The fresh proposed Directive on Corporate Sustainability Due Diligence (CSDD) by the European Commission is currently the hot topic in business and human rights context. It is also another step towards binding legislation on sustainability, which many countries have already introduced or are in the process of developing. The legislative move is a consequence of the insufficient activities of companies in conducting their responsibility to respect human rights as per the UNGP’s.
Human rights due diligence means the process a company undertakes to assess, mitigate, prevent, and account for its potential and realized negative human rights impacts. The risks include e.g., child labour, forced labour, right to organize, rights of indigenous communities, and many more.
HEUNI’s tools and materials for businesses are concrete guides to implement due diligence on specific risks: prevention of forced labour and labour exploitation. Both occur in Finland, Europe and on a global scale, often out of sight in the companies’ supply chains.
How to ensure that your company is following due diligence?
1st, you must embed the respect for human rights in your operating policies. HEUNI Strategy tool is a comprehensive set of actions to integrate the respect for human rights and the prevention of labour exploitation in your strategies and policies.
2nd, Identify and assess the risks. This is a major part of the due diligence process. HEUNI’s guidelines for businesses include a short list of questions as well as several checklists, which help companies to assess whether they or some of their supply chains or subcontracts have a risk for labour exploitation. Similar risk assessment lists can be found in our Risk assessment tool.
In addition to the checklists, we have a Partner screening tool with several questions, which can be asked from the possible suppliers. The answers should then be analyzed whether they satisfy your sustainability requirements. Further, these checklists and questions also help open your eyes about the risk factors that your suppliers may have.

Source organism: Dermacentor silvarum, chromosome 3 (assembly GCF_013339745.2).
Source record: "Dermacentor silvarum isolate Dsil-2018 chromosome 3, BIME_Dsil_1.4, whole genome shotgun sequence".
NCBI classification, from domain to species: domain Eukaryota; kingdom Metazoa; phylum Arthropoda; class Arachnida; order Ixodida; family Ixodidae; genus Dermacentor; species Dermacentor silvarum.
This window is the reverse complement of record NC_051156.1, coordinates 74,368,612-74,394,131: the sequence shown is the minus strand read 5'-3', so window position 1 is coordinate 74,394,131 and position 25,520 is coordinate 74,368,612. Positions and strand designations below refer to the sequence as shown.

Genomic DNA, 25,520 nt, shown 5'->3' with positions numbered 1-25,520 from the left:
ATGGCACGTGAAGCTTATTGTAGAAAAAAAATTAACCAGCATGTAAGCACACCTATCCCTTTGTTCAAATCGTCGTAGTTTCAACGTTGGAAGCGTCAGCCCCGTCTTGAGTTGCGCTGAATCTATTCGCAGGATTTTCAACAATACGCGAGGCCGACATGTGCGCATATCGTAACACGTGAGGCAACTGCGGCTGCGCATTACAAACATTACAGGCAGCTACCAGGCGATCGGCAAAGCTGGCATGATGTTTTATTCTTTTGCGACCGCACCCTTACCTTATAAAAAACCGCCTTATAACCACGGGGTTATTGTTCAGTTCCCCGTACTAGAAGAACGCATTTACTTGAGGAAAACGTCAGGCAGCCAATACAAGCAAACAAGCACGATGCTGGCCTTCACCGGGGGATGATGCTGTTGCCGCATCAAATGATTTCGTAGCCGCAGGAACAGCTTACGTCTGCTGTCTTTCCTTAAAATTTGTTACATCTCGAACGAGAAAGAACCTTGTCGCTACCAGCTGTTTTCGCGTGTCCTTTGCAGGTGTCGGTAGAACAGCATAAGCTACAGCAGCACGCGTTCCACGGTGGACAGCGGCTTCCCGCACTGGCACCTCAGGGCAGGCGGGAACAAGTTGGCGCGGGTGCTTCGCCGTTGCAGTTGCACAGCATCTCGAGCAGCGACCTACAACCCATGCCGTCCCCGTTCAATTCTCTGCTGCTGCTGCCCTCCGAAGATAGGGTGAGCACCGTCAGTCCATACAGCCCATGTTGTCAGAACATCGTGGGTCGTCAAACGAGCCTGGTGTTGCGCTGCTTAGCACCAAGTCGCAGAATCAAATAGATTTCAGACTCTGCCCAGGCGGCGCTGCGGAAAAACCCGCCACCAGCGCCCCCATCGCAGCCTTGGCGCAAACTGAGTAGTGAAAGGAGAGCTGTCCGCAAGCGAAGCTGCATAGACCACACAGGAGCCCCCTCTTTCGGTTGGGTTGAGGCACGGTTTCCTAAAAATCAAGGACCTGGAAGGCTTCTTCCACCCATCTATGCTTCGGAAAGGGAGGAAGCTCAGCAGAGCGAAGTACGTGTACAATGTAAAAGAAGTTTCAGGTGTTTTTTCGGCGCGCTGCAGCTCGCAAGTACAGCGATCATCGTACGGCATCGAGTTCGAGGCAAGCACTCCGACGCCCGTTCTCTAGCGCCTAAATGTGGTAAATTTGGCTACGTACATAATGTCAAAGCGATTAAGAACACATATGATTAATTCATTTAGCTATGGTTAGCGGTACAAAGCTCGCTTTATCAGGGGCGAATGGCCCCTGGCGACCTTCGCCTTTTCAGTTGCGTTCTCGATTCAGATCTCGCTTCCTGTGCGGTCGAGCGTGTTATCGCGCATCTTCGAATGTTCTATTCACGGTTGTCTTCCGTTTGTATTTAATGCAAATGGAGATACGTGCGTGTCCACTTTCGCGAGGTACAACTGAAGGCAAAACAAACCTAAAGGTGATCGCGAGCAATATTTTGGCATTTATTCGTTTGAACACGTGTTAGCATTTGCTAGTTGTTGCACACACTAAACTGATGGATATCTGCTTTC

Also, our Workplace assessment tool can help clarify whether there are risks and negative impacts involved when conducting audits and discussing with the parties involved, i.e., the workers.
3rd, When the risks are understood, they need to be mitigated, prevented and ended. Our Strategy tool gives a holistic overview of the different measures to combat the risk of labour exploitation. The Partner screening tool, or parts of it, can be deployed and made a permanent measure to detect risky suppliers. The workplace assessment tool can be used as a guide in regular audits to analyse the situation of the workers. Moreover, our Contract tool helps ensure that your contracts can be used as a strong measure to prevent exploitation.
4th, As said, due diligence is a continuous process, and the risks need to be assessed and managed regularly. When you have included the prevention of labour exploitation in your strategy, it will be easier to keep the process ongoing. The same checklists and Workplace assessment tools can be used to track whether the process is working or needs revision.
Due diligence also includes the open communication and transparency about the impacts and measures to address those. Similarly, you must have a grievance process in place to remedy the possible negative impacts. To develop these, you can also find tips in the Strategy tool, as well as the different organizations to contact in case of suspicions of labour exploitation or human trafficking.
Want to know more about HEUNI’s tools and work against labour exploitation and human trafficking? Or do you need support in your own due diligence against labour exploitation? Don’t hesitate to contact us! Sustainability specialist, Saara Haapasaari